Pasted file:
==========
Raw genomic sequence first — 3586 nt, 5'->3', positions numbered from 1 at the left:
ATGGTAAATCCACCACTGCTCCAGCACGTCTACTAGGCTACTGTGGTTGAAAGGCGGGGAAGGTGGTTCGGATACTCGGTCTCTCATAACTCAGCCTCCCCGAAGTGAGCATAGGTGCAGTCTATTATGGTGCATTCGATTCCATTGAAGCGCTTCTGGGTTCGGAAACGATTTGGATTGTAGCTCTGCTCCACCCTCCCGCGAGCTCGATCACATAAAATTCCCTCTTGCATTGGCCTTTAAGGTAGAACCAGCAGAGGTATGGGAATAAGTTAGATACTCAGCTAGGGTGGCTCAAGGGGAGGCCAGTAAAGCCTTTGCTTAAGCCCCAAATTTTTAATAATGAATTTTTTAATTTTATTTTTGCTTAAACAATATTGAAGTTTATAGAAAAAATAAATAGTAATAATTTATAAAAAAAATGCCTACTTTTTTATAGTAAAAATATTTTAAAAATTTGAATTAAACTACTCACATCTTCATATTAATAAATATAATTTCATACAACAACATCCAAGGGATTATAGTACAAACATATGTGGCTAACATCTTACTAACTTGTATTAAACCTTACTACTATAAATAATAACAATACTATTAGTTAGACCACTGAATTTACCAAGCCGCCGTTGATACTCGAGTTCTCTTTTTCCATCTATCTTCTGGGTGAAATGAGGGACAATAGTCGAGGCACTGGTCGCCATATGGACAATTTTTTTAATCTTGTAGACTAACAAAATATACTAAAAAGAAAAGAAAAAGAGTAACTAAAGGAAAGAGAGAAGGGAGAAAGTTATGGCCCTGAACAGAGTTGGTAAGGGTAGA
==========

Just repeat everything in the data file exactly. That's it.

Raw genomic sequence first — 3586 nt, 5'->3', positions numbered from 1 at the left:
ATGGTAAATCCACCACTGCTCCAGCACGTCTACTAGGCTACTGTGGTTGAAAGGCGGGGAAGGTGGTTCGGATACTCGGTCTCTCATAACTCAGCCTCCCCGAAGTGAGCATAGGTGCAGTCTATTATGGTGCATTCGATTCCATTGAAGCGCTTCTGGGTTCGGAAACGATTTGGATTGTAGCTCTGCTCCACCCTCCCGCGAGCTCGATCACATAAAATTCCCTCTTGCATTGGCCTTTAAGGTAGAACCAGCAGAGGTATGGGAATAAGTTAGATACTCAGCTAGGGTGGCTCAAGGGGAGGCCAGTAAAGCCTTTGCTTAAGCCCCAAATTTTTAATAATGAATTTTTTAATTTTATTTTTGCTTAAACAATATTGAAGTTTATAGAAAAAATAAATAGTAATAATTTATAAAAAAAATGCCTACTTTTTTATAGTAAAAATATTTTAAAAATTTGAATTAAACTACTCACATCTTCATATTAATAAATATAATTTCATACAACAACATCCAAGGGATTATAGTACAAACATATGTGGCTAACATCTTACTAACTTGTATTAAACCTTACTACTATAAATAATAACAATACTATTAGTTAGACCACTGAATTTACCAAGCCGCCGTTGATACTCGAGTTCTCTTTTTCCATCTATCTTCTGGGTGAAATGAGGGACAATAGTCGAGGCACTGGTCGCCATATGGACAATTTTTTTAATCTTGTAGACTAACAAAATATACTAAAAAGAAAAGAAAAAGAGTAACTAAAGGAAAGAGAGAAGGGAGAAAGTTATGGCCCTGAACAGAGTTGGTAAGGGTAGA